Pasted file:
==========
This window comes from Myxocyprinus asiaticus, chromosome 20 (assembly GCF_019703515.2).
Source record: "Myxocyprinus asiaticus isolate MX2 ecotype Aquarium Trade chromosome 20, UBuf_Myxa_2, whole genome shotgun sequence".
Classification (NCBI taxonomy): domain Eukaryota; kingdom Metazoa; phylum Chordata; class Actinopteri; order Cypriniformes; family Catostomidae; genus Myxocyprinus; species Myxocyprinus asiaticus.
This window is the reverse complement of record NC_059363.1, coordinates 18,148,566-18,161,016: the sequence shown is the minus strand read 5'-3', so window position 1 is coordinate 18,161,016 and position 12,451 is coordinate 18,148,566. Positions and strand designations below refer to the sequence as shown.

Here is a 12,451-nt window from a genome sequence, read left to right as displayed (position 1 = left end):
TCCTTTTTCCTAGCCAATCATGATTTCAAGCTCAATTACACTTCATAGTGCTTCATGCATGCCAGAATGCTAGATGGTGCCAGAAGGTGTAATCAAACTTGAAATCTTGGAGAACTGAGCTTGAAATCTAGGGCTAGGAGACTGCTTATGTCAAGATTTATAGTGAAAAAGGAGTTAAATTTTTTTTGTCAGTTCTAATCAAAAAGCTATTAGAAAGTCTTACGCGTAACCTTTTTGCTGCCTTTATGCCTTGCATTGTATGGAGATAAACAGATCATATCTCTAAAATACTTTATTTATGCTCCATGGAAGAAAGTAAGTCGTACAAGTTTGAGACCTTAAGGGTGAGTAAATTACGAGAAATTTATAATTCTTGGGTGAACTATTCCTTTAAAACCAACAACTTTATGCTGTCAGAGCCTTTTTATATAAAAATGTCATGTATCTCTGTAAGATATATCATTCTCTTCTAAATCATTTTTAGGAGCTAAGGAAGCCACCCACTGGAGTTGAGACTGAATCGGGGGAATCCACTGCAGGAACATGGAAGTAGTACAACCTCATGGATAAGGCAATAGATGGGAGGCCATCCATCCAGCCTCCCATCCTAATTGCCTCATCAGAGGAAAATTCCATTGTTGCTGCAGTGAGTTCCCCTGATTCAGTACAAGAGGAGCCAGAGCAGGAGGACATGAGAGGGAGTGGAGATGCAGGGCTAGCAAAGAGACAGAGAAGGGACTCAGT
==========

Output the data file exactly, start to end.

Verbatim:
This window comes from Myxocyprinus asiaticus, chromosome 20 (assembly GCF_019703515.2).
Source record: "Myxocyprinus asiaticus isolate MX2 ecotype Aquarium Trade chromosome 20, UBuf_Myxa_2, whole genome shotgun sequence".
Classification (NCBI taxonomy): domain Eukaryota; kingdom Metazoa; phylum Chordata; class Actinopteri; order Cypriniformes; family Catostomidae; genus Myxocyprinus; species Myxocyprinus asiaticus.
This window is the reverse complement of record NC_059363.1, coordinates 18,148,566-18,161,016: the sequence shown is the minus strand read 5'-3', so window position 1 is coordinate 18,161,016 and position 12,451 is coordinate 18,148,566. Positions and strand designations below refer to the sequence as shown.

Here is a 12,451-nt window from a genome sequence, read left to right as displayed (position 1 = left end):
TCCTTTTTCCTAGCCAATCATGATTTCAAGCTCAATTACACTTCATAGTGCTTCATGCATGCCAGAATGCTAGATGGTGCCAGAAGGTGTAATCAAACTTGAAATCTTGGAGAACTGAGCTTGAAATCTAGGGCTAGGAGACTGCTTATGTCAAGATTTATAGTGAAAAAGGAGTTAAATTTTTTTTGTCAGTTCTAATCAAAAAGCTATTAGAAAGTCTTACGCGTAACCTTTTTGCTGCCTTTATGCCTTGCATTGTATGGAGATAAACAGATCATATCTCTAAAATACTTTATTTATGCTCCATGGAAGAAAGTAAGTCGTACAAGTTTGAGACCTTAAGGGTGAGTAAATTACGAGAAATTTATAATTCTTGGGTGAACTATTCCTTTAAAACCAACAACTTTATGCTGTCAGAGCCTTTTTATATAAAAATGTCATGTATCTCTGTAAGATATATCATTCTCTTCTAAATCATTTTTAGGAGCTAAGGAAGCCACCCACTGGAGTTGAGACTGAATCGGGGGAATCCACTGCAGGAACATGGAAGTAGTACAACCTCATGGATAAGGCAATAGATGGGAGGCCATCCATCCAGCCTCCCATCCTAATTGCCTCATCAGAGGAAAATTCCATTGTTGCTGCAGTGAGTTCCCCTGATTCAGTACAAGAGGAGCCAGAGCAGGAGGACATGAGAGGGAGTGGAGATGCAGGGCTAGCAAAGAGACAGAGAAGGGACTCAGT